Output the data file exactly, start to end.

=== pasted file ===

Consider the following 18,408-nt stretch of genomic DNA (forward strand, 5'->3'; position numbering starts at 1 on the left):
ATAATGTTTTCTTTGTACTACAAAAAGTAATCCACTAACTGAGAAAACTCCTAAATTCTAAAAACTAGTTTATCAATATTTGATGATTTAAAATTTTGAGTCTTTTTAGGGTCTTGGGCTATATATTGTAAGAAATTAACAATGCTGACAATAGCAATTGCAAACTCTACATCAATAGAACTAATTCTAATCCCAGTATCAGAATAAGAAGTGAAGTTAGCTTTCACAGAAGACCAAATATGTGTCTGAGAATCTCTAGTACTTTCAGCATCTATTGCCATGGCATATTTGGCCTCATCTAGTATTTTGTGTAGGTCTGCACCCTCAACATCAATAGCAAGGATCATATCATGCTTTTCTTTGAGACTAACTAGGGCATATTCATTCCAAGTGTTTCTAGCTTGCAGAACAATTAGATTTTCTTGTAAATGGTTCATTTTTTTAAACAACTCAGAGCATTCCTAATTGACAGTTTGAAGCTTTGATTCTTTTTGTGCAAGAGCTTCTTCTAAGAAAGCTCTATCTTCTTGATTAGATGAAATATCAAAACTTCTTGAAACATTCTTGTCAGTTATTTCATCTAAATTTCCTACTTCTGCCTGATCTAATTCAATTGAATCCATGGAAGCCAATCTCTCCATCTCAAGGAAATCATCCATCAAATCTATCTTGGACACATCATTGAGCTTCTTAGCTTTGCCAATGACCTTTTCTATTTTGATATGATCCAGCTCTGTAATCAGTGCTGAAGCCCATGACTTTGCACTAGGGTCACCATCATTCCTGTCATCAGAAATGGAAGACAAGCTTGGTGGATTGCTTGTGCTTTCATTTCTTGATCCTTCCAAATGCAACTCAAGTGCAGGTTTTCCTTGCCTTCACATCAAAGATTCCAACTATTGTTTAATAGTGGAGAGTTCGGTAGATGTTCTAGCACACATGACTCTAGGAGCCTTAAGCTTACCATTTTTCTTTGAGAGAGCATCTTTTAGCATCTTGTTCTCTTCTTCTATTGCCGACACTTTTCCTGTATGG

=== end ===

Consider the following 18,408-nt stretch of genomic DNA (forward strand, 5'->3'; position numbering starts at 1 on the left):
ATAATGTTTTCTTTGTACTACAAAAAGTAATCCACTAACTGAGAAAACTCCTAAATTCTAAAAACTAGTTTATCAATATTTGATGATTTAAAATTTTGAGTCTTTTTAGGGTCTTGGGCTATATATTGTAAGAAATTAACAATGCTGACAATAGCAATTGCAAACTCTACATCAATAGAACTAATTCTAATCCCAGTATCAGAATAAGAAGTGAAGTTAGCTTTCACAGAAGACCAAATATGTGTCTGAGAATCTCTAGTACTTTCAGCATCTATTGCCATGGCATATTTGGCCTCATCTAGTATTTTGTGTAGGTCTGCACCCTCAACATCAATAGCAAGGATCATATCATGCTTTTCTTTGAGACTAACTAGGGCATATTCATTCCAAGTGTTTCTAGCTTGCAGAACAATTAGATTTTCTTGTAAATGGTTCATTTTTTTAAACAACTCAGAGCATTCCTAATTGACAGTTTGAAGCTTTGATTCTTTTTGTGCAAGAGCTTCTTCTAAGAAAGCTCTATCTTCTTGATTAGATGAAATATCAAAACTTCTTGAAACATTCTTGTCAGTTATTTCATCTAAATTTCCTACTTCTGCCTGATCTAATTCAATTGAATCCATGGAAGCCAATCTCTCCATCTCAAGGAAATCATCCATCAAATCTATCTTGGACACATCATTGAGCTTCTTAGCTTTGCCAATGACCTTTTCTATTTTGATATGATCCAGCTCTGTAATCAGTGCTGAAGCCCATGACTTTGCACTAGGGTCACCATCATTCCTGTCATCAGAAATGGAAGACAAGCTTGGTGGATTGCTTGTGCTTTCATTTCTTGATCCTTCCAAATGCAACTCAAGTGCAGGTTTTCCTTGCCTTCACATCAAAGATTCCAACTATTGTTTAATAGTGGAGAGTTCGGTAGATGTTCTAGCACACATGACTCTAGGAGCCTTAAGCTTACCATTTTTCTTTGAGAGAGCATCTTTTAGCATCTTGTTCTCTTCTTCTATTGCCGACACTTTTCCTGTATGG